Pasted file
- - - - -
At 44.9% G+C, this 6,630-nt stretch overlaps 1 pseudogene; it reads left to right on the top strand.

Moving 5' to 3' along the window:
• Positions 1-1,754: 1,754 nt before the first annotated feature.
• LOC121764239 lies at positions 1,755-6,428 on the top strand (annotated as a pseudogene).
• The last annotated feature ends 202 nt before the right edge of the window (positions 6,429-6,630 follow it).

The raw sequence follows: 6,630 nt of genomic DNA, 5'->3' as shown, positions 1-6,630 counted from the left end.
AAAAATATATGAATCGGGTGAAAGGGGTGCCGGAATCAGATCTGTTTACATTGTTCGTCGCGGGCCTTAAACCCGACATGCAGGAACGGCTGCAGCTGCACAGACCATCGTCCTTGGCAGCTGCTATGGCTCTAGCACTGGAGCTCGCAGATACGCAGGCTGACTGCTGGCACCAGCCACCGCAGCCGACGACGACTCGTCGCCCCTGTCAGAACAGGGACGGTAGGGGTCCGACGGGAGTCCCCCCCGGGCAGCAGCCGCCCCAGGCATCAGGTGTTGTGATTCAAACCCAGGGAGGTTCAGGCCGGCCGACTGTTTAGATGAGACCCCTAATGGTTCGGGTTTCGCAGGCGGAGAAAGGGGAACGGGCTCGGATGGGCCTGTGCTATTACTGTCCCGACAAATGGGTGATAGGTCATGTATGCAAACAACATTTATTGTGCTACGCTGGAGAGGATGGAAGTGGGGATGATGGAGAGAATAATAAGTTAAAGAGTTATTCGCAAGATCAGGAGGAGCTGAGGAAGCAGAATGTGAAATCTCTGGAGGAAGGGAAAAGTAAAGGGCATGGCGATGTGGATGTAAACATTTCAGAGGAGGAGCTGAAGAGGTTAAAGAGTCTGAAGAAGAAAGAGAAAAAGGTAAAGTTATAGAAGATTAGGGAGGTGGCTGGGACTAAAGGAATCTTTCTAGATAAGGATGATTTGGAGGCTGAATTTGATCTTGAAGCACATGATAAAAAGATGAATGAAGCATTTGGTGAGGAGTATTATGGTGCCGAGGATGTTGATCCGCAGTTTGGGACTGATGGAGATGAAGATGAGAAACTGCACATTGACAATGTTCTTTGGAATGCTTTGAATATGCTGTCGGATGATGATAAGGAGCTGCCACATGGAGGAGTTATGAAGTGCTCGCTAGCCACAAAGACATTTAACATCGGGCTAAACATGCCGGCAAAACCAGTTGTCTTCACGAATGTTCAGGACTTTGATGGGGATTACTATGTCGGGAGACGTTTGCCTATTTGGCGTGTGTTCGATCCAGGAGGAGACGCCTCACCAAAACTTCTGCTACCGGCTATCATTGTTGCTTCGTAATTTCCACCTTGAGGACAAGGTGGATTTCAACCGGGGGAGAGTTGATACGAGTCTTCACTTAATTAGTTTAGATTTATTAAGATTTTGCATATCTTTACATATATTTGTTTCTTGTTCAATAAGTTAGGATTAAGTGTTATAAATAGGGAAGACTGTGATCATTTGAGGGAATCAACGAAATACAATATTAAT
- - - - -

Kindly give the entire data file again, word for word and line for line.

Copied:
At 44.9% G+C, this 6,630-nt stretch overlaps 1 pseudogene; it reads left to right on the top strand.

Moving 5' to 3' along the window:
• Positions 1-1,754: 1,754 nt before the first annotated feature.
• LOC121764239 lies at positions 1,755-6,428 on the top strand (annotated as a pseudogene).
• The last annotated feature ends 202 nt before the right edge of the window (positions 6,429-6,630 follow it).

The raw sequence follows: 6,630 nt of genomic DNA, 5'->3' as shown, positions 1-6,630 counted from the left end.
AAAAATATATGAATCGGGTGAAAGGGGTGCCGGAATCAGATCTGTTTACATTGTTCGTCGCGGGCCTTAAACCCGACATGCAGGAACGGCTGCAGCTGCACAGACCATCGTCCTTGGCAGCTGCTATGGCTCTAGCACTGGAGCTCGCAGATACGCAGGCTGACTGCTGGCACCAGCCACCGCAGCCGACGACGACTCGTCGCCCCTGTCAGAACAGGGACGGTAGGGGTCCGACGGGAGTCCCCCCCGGGCAGCAGCCGCCCCAGGCATCAGGTGTTGTGATTCAAACCCAGGGAGGTTCAGGCCGGCCGACTGTTTAGATGAGACCCCTAATGGTTCGGGTTTCGCAGGCGGAGAAAGGGGAACGGGCTCGGATGGGCCTGTGCTATTACTGTCCCGACAAATGGGTGATAGGTCATGTATGCAAACAACATTTATTGTGCTACGCTGGAGAGGATGGAAGTGGGGATGATGGAGAGAATAATAAGTTAAAGAGTTATTCGCAAGATCAGGAGGAGCTGAGGAAGCAGAATGTGAAATCTCTGGAGGAAGGGAAAAGTAAAGGGCATGGCGATGTGGATGTAAACATTTCAGAGGAGGAGCTGAAGAGGTTAAAGAGTCTGAAGAAGAAAGAGAAAAAGGTAAAGTTATAGAAGATTAGGGAGGTGGCTGGGACTAAAGGAATCTTTCTAGATAAGGATGATTTGGAGGCTGAATTTGATCTTGAAGCACATGATAAAAAGATGAATGAAGCATTTGGTGAGGAGTATTATGGTGCCGAGGATGTTGATCCGCAGTTTGGGACTGATGGAGATGAAGATGAGAAACTGCACATTGACAATGTTCTTTGGAATGCTTTGAATATGCTGTCGGATGATGATAAGGAGCTGCCACATGGAGGAGTTATGAAGTGCTCGCTAGCCACAAAGACATTTAACATCGGGCTAAACATGCCGGCAAAACCAGTTGTCTTCACGAATGTTCAGGACTTTGATGGGGATTACTATGTCGGGAGACGTTTGCCTATTTGGCGTGTGTTCGATCCAGGAGGAGACGCCTCACCAAAACTTCTGCTACCGGCTATCATTGTTGCTTCGTAATTTCCACCTTGAGGACAAGGTGGATTTCAACCGGGGGAGAGTTGATACGAGTCTTCACTTAATTAGTTTAGATTTATTAAGATTTTGCATATCTTTACATATATTTGTTTCTTGTTCAATAAGTTAGGATTAAGTGTTATAAATAGGGAAGACTGTGATCATTTGAGGGAATCAACGAAATACAATATTAAT